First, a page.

Harrison 302 theremin antenna change

Posted: 3/27/2019 3:48:50 PM
rupertchappelle

From: earth

Joined: 5/8/2017

"Art, I have no direct experience with the 302, but have you considered perhaps spacing the plates farther apart and enlarging the fields?"

To my experience the plates are optimally placed, although I prefer to set them at an angle for seated play, and the "fields" are adequate for play throughout a seven octave range and if one pushes it, more. No one wants the top octave anyway.

If one is concerned with the volume hand interfering with the pitch hand I have found no such issues and even if one did have such issues making the volume field tight and close with a range of two to three inches eliminates any possibility of interference and also enables staccato play. If you restrict the range of the volume hand its motion has little influence on pitch.

Posted: 3/27/2019 6:52:32 PM
coalport

From: Canada

Joined: 8/1/2008

There are thereminists who play pitch by moving their pitch hand to the left and right just above, and parallel to, the cabinet . Anyone using this kind of technique could have issues if they were to move too close to the volume field. French thereminist Claude-Samuel Levine is one of several musicians who play in this way.

I don’t think this method is the most efficient way to play the theremin but what the heck, NO RULES. 


Posted: 4/1/2019 4:50:39 PM
rupertchappelle

From: earth

Joined: 5/8/2017

The rule is proximity, not direction.

Posted: 11/10/2019 2:09:23 AM
Art Harrison

Joined: 3/17/2010

Fascinating stuff Art, thanks for sharing!"Note that the 302 theremin design implicitly avoids any volume-control latency that would be humanly detectable."  - Art HarrisonYes, latency isn't just for digital Theremins!"Adjustment of the Volume Zero control will allow a wide range of volume response, both for staccato and legato phrasing. The curvature of volume response is a little closer to distance-linear for voltage, as opposed to distance-linear for decibels. That was a conscious design decision in order to make the volume control voltage output more useful for driving external devices like VCFs, etc."It's my belief as well that the volume field shouldn't be perfectly linear."Note, also, that a factory mod is available to switch the "closer for louder" response to "closer for further." However, I generally advocate the "closer for louder" response, because it is somewhat easier to learn."I personally agree with this."The subject 302, incidentally, seems to be one of the relatively-few we built for left-hand players. In the next production run, we'll probably put a volume-response option switch inside the case. Violinists are one group of players that like left-handed theremins, even if their left hand isn't dominant, because the violin is generally fingered with the left hand."Interesting.Art, I have no direct experience with the 302, but have you considered perhaps spacing the plates farther apart and enlarging the fields?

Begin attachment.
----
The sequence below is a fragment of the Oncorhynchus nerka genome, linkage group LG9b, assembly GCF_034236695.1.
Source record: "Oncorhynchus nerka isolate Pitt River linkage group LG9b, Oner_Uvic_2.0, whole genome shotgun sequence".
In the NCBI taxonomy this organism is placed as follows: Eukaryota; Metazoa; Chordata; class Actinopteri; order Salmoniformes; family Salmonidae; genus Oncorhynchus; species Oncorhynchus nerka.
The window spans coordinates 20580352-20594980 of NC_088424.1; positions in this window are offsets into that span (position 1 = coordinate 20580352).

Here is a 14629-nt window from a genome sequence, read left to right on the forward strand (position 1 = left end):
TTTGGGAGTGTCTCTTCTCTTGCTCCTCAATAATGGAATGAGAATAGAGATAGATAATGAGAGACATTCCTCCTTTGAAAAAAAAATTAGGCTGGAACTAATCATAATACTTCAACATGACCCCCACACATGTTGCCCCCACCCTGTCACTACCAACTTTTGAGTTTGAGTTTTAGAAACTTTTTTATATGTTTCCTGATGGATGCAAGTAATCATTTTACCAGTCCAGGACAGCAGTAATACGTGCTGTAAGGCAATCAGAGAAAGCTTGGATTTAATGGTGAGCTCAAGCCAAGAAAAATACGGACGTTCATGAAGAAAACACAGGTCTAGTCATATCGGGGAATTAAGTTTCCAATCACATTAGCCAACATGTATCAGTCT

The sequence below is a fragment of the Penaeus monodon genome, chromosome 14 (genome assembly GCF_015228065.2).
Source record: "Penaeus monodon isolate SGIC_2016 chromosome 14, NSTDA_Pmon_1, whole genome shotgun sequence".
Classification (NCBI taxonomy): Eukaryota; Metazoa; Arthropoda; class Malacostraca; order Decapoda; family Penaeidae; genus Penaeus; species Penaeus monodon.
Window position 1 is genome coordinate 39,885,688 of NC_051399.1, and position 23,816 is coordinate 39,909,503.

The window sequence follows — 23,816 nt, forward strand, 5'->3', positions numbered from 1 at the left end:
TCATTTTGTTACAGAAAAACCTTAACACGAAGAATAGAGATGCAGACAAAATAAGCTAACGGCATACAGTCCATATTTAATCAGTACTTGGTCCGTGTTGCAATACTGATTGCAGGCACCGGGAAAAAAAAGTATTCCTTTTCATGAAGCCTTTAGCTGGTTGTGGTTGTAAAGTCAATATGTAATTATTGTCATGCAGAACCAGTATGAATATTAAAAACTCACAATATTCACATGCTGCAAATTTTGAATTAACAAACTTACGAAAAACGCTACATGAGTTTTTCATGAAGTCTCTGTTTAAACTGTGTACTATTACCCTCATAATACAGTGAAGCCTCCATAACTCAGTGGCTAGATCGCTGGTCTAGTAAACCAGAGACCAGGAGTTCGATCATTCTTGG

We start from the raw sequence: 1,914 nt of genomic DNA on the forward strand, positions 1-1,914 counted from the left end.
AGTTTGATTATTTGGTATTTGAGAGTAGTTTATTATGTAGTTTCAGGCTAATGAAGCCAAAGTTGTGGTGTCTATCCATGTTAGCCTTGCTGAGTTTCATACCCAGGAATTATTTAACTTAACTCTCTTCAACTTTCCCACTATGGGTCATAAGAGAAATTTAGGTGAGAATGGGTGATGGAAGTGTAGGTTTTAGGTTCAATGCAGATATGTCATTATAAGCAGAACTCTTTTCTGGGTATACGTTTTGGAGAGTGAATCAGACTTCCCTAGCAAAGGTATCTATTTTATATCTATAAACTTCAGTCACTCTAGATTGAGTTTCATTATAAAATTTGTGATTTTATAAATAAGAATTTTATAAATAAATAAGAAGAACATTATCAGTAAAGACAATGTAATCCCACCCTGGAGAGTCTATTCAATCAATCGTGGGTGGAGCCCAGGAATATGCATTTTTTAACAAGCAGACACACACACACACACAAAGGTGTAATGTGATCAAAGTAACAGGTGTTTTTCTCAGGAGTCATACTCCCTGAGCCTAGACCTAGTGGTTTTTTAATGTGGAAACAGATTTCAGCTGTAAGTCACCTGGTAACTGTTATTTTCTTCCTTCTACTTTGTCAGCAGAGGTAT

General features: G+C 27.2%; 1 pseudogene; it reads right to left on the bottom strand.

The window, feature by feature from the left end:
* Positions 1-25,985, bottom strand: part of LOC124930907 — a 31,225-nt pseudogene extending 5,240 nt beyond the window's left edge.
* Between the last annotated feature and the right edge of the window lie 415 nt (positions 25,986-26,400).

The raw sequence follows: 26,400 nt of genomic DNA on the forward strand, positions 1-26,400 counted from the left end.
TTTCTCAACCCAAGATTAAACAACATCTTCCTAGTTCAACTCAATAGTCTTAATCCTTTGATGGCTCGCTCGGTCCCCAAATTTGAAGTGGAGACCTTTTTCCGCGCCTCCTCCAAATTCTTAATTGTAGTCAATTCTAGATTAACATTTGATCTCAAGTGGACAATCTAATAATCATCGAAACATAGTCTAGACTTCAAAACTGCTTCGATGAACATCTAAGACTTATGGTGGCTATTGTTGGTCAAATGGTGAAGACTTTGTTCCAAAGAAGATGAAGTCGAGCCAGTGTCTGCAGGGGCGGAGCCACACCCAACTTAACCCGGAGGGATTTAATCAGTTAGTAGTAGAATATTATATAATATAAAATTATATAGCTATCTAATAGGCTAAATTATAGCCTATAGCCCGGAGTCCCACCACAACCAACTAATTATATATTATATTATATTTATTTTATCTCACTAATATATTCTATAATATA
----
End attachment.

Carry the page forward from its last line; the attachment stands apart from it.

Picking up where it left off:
Posted: 11/10/2019 2:21:00 AM
Art Harrison

Joined: 3/17/2010


"Art, I have no direct experience with the 302, but have you considered perhaps spacing the plates farther apart and enlarging the fields?"

Hi Dewster,

Making instruments which reliably detect large hand distances and still provide reasonable linearity, along with other merits such as low noise and drift, often increases the design complexity. Doing so usually requires more circuitry and an increased current budget that makes batteries less practical. This instrument is designed for the practical span of the musician's hand distances, while retaining portability and exceedingly low energy consumption. The 9 volt alkaline battery will last about 24 hours.

Here's a typical rendition on a 302: It's All in the Game (Charles Dawes, Carl Sigman 1911/1951)

Posted: 11/10/2019 3:02:36 PM
dewster

From: Northern NJ, USA

Joined: 2/17/2012

"Making instruments which reliably detect large hand distances and still provide reasonable linearity, along with other merits such as low noise and drift, often increases the design complexity. Doing so usually requires more circuitry and an increased current budget that makes batteries less practical. This instrument is designed for the practical span of the musician's hand distances, while retaining portability and exceedingly low energy consumption. The 9 volt alkaline battery will last about 24 hours."

My bipolar Colpitts oscillator is pretty simple and only draws ~0.3mA @ 3.3V including output buffer: [LINK]

A high Q coil gives pretty good voltage swing at the antenna.

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